What Is Mild Cognitive Impairment?

People with mild cognitive impairment may have difficulty remembering specific names or words.
What is mild cognitive impairment?

Mild cognitive impairment is a condition that tends to be confused with dementia. In fact, some experts consider it an early stage, while others classify it as an independent pathology.

Cognitive functions such as memory, language and thinking are affected more significantly than in normal aging.

Mild cognitive impairment affects a large part of the population. It is estimated that it increases with age and reaches almost 40% of the elderly over 85 years of age. Women are more likely to develop it than men.

This pathology is still being studied, but advances in its definition and possible treatments are increasing every day. That’s why, in this article, we’ll explain everything you need to know about mild cognitive impairment.

What is mild cognitive impairment?

Over the years, the brain, like our entire body, also changes. It is relatively normal for certain aspects, such as memory, to be subtly affected by aging.

However,  people who experience mild cognitive impairment  often find that their cognitive functions are greatly reduced. As we have already mentioned, some of these functions are memory, thinking and language. For example, someone with this disability may take longer to remember a specific word or name. However, these changes do not usually interfere with daily activities.

This is the main difference compared to dementia: mild cognitive impairment allows you to continue maintaining your normal routine. In contrast, people with dementia have greater difficulties, such as problems performing tasks that were once simple.

Some experts say this deterioration increases the risk that someone will develop dementia in the future, whether Alzheimer’s or otherwise. However, the truth is that some people with mild cognitive impairment never reach this point of dementia.

Mild cognitive impairment in old age

What are the symptoms?

As we said, people with mild cognitive impairment have problems that go slightly beyond those associated with normal aging. Some of them are:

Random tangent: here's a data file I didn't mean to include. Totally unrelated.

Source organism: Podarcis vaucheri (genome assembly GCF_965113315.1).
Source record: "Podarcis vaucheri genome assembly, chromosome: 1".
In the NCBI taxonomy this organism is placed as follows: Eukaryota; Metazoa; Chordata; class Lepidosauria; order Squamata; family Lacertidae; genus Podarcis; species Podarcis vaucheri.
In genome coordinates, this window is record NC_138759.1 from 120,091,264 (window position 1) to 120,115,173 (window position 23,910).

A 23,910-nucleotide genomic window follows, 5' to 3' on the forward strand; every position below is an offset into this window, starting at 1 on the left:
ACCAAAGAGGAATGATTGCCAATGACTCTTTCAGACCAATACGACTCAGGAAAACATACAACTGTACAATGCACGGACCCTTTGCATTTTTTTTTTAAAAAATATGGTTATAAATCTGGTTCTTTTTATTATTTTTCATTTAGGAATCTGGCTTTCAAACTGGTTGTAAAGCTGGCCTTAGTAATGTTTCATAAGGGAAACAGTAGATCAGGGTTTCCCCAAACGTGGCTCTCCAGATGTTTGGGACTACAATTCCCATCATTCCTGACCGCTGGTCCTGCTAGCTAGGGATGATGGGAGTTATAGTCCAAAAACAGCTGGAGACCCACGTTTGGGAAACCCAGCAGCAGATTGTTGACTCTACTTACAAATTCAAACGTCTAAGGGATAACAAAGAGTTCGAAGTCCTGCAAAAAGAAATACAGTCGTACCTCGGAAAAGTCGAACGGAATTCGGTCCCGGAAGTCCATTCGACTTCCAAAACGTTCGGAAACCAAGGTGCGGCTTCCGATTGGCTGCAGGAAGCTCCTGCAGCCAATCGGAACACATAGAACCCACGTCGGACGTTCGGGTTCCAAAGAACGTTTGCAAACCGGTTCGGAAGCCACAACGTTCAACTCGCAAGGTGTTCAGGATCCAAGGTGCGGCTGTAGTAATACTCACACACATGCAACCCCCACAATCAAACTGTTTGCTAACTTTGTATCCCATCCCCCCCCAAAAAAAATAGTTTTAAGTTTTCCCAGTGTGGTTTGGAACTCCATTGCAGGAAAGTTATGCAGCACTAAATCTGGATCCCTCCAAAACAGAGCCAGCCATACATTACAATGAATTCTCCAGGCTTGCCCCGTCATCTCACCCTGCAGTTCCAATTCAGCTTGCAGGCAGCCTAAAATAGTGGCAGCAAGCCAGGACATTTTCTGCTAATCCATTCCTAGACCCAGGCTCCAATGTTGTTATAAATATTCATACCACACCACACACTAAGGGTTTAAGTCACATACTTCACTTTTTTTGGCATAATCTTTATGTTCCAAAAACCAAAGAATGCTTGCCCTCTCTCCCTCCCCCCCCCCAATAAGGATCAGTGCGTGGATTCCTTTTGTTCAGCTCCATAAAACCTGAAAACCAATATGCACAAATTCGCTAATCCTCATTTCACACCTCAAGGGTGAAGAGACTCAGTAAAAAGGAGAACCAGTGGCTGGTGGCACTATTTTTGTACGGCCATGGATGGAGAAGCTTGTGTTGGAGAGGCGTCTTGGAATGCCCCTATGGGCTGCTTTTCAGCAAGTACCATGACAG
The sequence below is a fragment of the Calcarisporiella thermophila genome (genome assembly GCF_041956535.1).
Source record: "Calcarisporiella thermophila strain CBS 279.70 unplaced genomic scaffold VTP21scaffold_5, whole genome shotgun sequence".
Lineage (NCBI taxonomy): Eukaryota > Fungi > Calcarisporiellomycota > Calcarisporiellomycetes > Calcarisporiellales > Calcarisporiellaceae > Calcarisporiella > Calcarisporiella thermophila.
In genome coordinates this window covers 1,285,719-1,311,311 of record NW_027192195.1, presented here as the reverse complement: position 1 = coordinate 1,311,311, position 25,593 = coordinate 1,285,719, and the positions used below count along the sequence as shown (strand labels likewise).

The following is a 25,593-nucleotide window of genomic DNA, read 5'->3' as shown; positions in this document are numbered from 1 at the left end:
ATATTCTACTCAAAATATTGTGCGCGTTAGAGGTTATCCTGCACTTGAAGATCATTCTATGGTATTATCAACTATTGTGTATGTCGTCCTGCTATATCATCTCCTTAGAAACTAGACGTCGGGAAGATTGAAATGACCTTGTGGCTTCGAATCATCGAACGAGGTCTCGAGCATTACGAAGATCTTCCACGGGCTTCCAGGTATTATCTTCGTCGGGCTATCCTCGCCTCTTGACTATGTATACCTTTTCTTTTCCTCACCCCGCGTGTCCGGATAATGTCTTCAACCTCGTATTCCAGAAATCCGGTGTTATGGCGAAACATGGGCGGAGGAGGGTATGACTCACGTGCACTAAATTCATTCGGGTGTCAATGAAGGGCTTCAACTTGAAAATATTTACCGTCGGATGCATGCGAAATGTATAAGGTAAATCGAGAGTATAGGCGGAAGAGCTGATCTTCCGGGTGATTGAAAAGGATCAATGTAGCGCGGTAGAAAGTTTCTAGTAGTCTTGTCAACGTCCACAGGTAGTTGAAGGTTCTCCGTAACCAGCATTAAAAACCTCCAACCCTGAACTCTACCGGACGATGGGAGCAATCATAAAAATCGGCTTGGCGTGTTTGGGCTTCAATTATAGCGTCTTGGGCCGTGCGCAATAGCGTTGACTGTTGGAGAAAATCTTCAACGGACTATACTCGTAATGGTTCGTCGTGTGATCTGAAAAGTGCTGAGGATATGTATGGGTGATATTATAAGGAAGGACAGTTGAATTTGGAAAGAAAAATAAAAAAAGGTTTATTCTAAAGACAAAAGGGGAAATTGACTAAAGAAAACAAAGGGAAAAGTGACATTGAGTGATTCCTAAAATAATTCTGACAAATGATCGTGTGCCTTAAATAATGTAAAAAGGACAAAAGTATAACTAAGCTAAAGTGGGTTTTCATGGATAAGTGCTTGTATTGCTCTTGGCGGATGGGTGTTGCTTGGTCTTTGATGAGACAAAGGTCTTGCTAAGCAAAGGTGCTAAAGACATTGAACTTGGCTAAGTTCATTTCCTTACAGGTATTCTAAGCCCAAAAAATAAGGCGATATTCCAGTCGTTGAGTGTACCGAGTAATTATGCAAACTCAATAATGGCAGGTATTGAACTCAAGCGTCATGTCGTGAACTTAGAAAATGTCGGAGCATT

• Tendency to forget things more often, such as appointments or important events.
  • Often the thread of conversation is lost and it is more difficult to be able to follow a movie or read a book.
  • Planning an activity or making decisions seems to be more complicated.
  • You may experience some symptoms of depression, anxiety or apathy.

It is normal for family members or close people to notice these changes. It is important that, if this happens, you try to calm the person down so as not to aggravate their confusion further. It is also essential to consult a doctor.

What are the symptomatic differences in relation to dementia?

People with dementia have more severe symptoms that affect their daily lives. First, memory leaks are more pronounced. Remembering family names can be difficult, and amnesia can occur.

Furthermore, the sense of direction is affected, which makes these people tend to get lost even in familiar paths. Personal or household items are also more easily lost.

Those with dementia may experience a loss of interest in everything they used to care about, a condition also called abulia. It is normal for behavior to change and social skills to decline.

The loneliness of the elderly

How is mild cognitive impairment diagnosed?

The diagnosis of this pathology is complex, as there is no specific evidence to confirm it.  However, there are certain criteria and tests that help guide the diagnosis, in addition to the symptoms we have already mentioned.

Doctors can administer tests such as the Mini Mental State Examination. This exam asks the person to answer several simple questions, such as saying a date or following a referral. These tests last about 10 minutes and allow the doctor to compare a person’s mental functioning with that of others of a similar age.

Conclusion

If you think that you or someone in your family is suffering from mild cognitive impairment, do not hesitate to see a doctor or psychologist, as they will be able to make a proper assessment and propose certain measures that will help to deal with the situation.

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